By in March 4, 2014 • Filed in: Press

Director Doug Liman presented a special preview screening of extensive footage from his new science fiction epic Edge of Tomorrow, starring Tom Cruise and Emily Blunt. The film is based on the cult classic book All You Need Is Kill and follows one soldier’s quest to win a war against an alien invasion after he discovers an amazing ability t be reincarnated on the eve of battle every time he dies.

Q. You’ve made eclectic films in the past, but what was it about this story that you wanted to explore?

It’s so rare these days to find a film that both fulfils a big studio appetite and at the same time is wholly original. You tend to see a lot of very big movies but it feel like you’ve seen it before, usually because you have! Or you see eclectic and original movies but they’re much smaller. Occasionally a project comes along that has the scope of Edge of Tomorrow but at the same time is 100% original.

I live in New York I don’t live in Hollywood and I hang out with a more eclectic artsy crowd. It’s the kind of crowd who I’m going to talk more about Emily Blunt when I’m pushing the film. They’re a snooty artsy crowd so otherwise they’d be like you’re doing what? There’s time travel and aliens? They’re very judgmental.

I was at a party in Williamsberg over Christmas and this woman was like “Oh Tom Cruise.. Emily Blunt.. Big Hollywood Movie… I bet they live happily ever after at the end of the film even though he’s so much older than her”. I told her how the film actually goes  and this woman’s jaw just dropped. People just expect such a formulaic thing from Hollywood so when you have the opportunity to break the mould you should.

I’m in a really unique place because when I got my first studio film in Bourne Identity I was so terrified of selling out I was deliberately trying to b as contrary as I could at every stage. I was changing things for no other reason than because other people had done it before a certain way.  I went into the film determined it wasn’t going to be like other movies. Even though I didn’t know what it was going to actually be like. Many stories have been written about the turmoil on set but the end result was because of me saying I’m not going to make a cookie cutter movie and fighting the studio along every step of the way. It ended up with a film I was especially proud of and spawned a whole franchise. So it put me in a unique place where people expect me to break the mould a bit.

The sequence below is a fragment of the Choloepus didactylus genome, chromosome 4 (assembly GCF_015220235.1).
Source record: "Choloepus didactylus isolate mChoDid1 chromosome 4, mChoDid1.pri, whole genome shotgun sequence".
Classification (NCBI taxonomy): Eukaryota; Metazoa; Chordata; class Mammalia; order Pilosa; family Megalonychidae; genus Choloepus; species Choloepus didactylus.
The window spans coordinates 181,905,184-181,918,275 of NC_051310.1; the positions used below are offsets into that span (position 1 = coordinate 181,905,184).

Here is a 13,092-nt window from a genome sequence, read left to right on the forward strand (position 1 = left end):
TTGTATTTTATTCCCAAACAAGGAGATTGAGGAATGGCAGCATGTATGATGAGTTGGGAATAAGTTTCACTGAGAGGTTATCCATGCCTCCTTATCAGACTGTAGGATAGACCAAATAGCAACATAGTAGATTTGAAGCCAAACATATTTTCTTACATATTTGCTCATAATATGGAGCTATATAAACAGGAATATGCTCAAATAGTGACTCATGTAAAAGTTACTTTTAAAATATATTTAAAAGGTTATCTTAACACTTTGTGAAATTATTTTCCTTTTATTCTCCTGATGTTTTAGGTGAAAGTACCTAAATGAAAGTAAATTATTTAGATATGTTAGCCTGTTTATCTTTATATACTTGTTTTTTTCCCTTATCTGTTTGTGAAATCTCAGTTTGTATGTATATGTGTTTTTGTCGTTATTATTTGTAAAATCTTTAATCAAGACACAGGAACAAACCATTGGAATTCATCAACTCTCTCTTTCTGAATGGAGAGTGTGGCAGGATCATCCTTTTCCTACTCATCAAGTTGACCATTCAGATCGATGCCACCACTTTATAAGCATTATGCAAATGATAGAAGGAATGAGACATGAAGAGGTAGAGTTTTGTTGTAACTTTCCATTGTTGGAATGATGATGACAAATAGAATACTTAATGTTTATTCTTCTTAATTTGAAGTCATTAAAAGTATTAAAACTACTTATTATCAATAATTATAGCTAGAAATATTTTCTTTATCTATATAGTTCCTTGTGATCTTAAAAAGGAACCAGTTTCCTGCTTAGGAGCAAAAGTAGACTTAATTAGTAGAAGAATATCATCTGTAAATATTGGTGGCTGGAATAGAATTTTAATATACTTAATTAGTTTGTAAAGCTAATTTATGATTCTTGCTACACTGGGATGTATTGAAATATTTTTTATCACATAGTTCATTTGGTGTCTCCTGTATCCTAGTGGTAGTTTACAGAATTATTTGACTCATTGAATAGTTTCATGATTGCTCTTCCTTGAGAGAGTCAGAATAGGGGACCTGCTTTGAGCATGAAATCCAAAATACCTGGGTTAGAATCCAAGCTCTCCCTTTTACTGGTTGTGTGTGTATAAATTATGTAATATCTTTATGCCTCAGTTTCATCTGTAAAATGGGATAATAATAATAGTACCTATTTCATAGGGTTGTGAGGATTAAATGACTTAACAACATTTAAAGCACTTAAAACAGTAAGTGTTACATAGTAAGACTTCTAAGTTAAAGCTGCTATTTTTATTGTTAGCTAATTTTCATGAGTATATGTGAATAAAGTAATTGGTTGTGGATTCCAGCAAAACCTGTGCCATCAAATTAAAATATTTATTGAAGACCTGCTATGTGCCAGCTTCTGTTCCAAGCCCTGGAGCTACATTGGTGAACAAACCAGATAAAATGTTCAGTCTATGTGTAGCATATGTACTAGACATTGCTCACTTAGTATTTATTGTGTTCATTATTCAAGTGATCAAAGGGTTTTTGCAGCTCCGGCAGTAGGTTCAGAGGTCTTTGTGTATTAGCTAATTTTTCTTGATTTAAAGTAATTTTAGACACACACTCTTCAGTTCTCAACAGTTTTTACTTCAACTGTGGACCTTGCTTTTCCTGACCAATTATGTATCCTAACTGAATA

With a project like Edge of Tomorrow everybody wanted me to change it up. There was no pressure from Warner Bros to make this look like a standard studio film. They wanted to do something fresh and occasionally I’d pitch them an idea and they’d tell me it wasn’t ‘Doug Liman enough’. They meant that when people think of me they expect something more contrary and maybe a bit more rebellious.

I didn’t plan it but I’m in this really unique place where the people around me push me to try and shake it up and do something you haven’t seen before.

Q. Tell us about the tone of the film and how it balances real laughs with a lot of sci-fi action and war drama?

Everyone knows that Emily Blunt is a great comedic actress but Tom is a truly brilliant comedic actor. He’s really the gutsiest most courageous actor I’ve ever worked with. He will try anything. He’s made so many films, but it’s not like working with someone like Brad Pitt who often makes films that mass audiences don’t always see. It’s unusual for Brad Pitt to do a big commercial movie like Mr & Mrs Smith, a lot of the time he chooses artsy stuff. But with Tom the world has seen every single movie he’s ever done. So with Tom needs to find the opportunity to play a character he hasn’t played before and be a Tom Cruise you haven’t seen before.